Tuesday, November 3, 2009

Ukrainian style Borscht

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Finally! After living in Los Angeles for almost 7 years, I have finally had a taste of that elusive Veselka borscht. Perhaps time has altered my taste buds but this gigantic pot of bubbling borscht has certainly hit the spot. This has been an almost epic journey, with last minute ingredient runs and constant tasting to track the development of flavors. After reading countless recipes on Epicurious, AllRecipes and other sites, I "threw away" the recipes and just went for it. As much as I, and my poor non-meat eating roomie, would have wanted this to be vegetarian, beef is a must for the flavor of this to match that of Veselka's. Let's start our journey into the center of the beet...

Beets are a magical root. Just look at the little sucker. It looks like a heart and indeed has cardiovascular benefits. Rich in iron, folates, fiber and anti-oxidents, this powerhouse is great for detoxification of the liver as well as preventing colon cancer. Honestly, anything with color this rich is going to be good for you.

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Ingredients:
1 red beet with greens
2 golden beets (the tend to be smaller)
1 half of a white cabbage shredded
1 large red onion sliced
2 cloves of garlic chopped
4 carrots shredded
3 celery stalks chopped
1 sweet potato peeled and cubed
1 bone in chuck
2 beef bouillon cubes
1/3 cup red wine vinegar
5 bunches of dill
small handful of black pepper corns. maybe 20?
6 bay leaves
1 small can of tomato paste

Let's do this.

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I first wrapped the beets in foil and put them into a preheated oven at 375 for maybe 45 min, or until they were tender.

While the beets were baking I started boiling the beef in a gigantic pot filled with about 4 quarts of salted water. I added the bay leaves and pepper corns.

Saute in olive oil or Earthbound the veggies. I did this in batches since my pan couldn't possibly manage them all at once. So, I did the onions and garlic first, then the potatoes and carrots, followed by the celery. I added it all to the pot.

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Once the beets were done I peeled the skin off with the back of a knife and started grating. Man was this painful. This entire recipe left me with cuts and burns all over my hands. So, please be careful and wait for the dang beets to cool a bit. To save time try baking the beets the day before. After grimacing my way through the beets I added them to the pot along with the red wine vinegar. This is where you can control how sour your soup is. At first I had only added maybe a few tablespoons but after tasting decided that it could use more.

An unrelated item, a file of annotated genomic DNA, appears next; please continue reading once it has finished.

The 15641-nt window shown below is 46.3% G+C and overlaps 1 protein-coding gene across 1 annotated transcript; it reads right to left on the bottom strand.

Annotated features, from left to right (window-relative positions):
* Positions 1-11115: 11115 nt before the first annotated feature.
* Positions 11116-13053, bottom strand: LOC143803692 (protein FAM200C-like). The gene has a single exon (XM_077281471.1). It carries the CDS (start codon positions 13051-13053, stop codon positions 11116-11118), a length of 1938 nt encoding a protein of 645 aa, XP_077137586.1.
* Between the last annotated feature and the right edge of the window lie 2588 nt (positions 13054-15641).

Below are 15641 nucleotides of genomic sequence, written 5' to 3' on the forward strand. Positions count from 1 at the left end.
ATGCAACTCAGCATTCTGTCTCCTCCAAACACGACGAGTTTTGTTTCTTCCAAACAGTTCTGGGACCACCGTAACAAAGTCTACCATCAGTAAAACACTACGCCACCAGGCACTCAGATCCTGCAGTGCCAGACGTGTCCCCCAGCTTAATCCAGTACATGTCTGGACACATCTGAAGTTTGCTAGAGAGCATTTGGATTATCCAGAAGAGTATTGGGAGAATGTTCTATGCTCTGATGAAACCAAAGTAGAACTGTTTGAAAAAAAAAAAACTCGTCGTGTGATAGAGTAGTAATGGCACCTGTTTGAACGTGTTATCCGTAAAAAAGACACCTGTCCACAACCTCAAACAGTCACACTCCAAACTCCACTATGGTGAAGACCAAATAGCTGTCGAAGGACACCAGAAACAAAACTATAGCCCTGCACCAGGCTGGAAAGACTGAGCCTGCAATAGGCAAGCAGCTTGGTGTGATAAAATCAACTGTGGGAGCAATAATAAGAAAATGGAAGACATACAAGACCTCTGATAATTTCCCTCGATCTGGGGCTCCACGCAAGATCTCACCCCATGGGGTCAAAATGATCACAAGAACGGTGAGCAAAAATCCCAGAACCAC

Pull the leaves off of the dill and add to the pot. The fragrance is amazing.

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It was right about now that I tasted it. NO flavor. Bummer. So, I ran across the street to the ethnic grocery store to grab some beef bouillon. While at the store, I remembered that I never added tomato paste or cabbage. Borscht with no cabbage?!!! Travesty. So, bag of forgotten ingredients in hand, I risked life and limb crossing the boulevard and hoofed it to the kitchen.

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Cabbage shredded, I sauteed it and added to the pot along with the tomato paste. I pulled out the meat bone and shredded the beef off of the bone and added the meat back to the pot.

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NOTE: I had completely forgotten my greens!! Clean and remove the leaves from the stalks and chop. Saute in a pan with a tad of salt and pepper. Once it cooks down add to the pot.



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Then I dissolved two bouillon cubes in some of the pot juice. I was ready to let it boil down on a low heat with the lid off.

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And boil down it did. The veggies softened and the broth was rich and red from the beets. Just remembering it is making me hungry as I sit in my cubicle noshing on the free pizza knot from a co-worker's birthday pizza lunch. If it weren't for the salad and knots I would be one sad lactose-intolerant.

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Anyhoo, I went back to check on the pot after an episode of Vampire Diaries, yes that show. (Figured I'd give those little CW teens a try. Not half bad.) The soup had boiled down a good inch and the color had deepened in color and was smelling up a yummy Ukrainian storm. SOOO GOOD!! It was like I had given birth to a yummy soup baby and was a proud mommy ready to send pictures to everyone I know. I am one screw loose from carrying a picture of the soup in my wallet. Garnish it with a sprig of fresh dill and ENJOY!!

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1 comments:

Jen said...

you saved me a quart, right?

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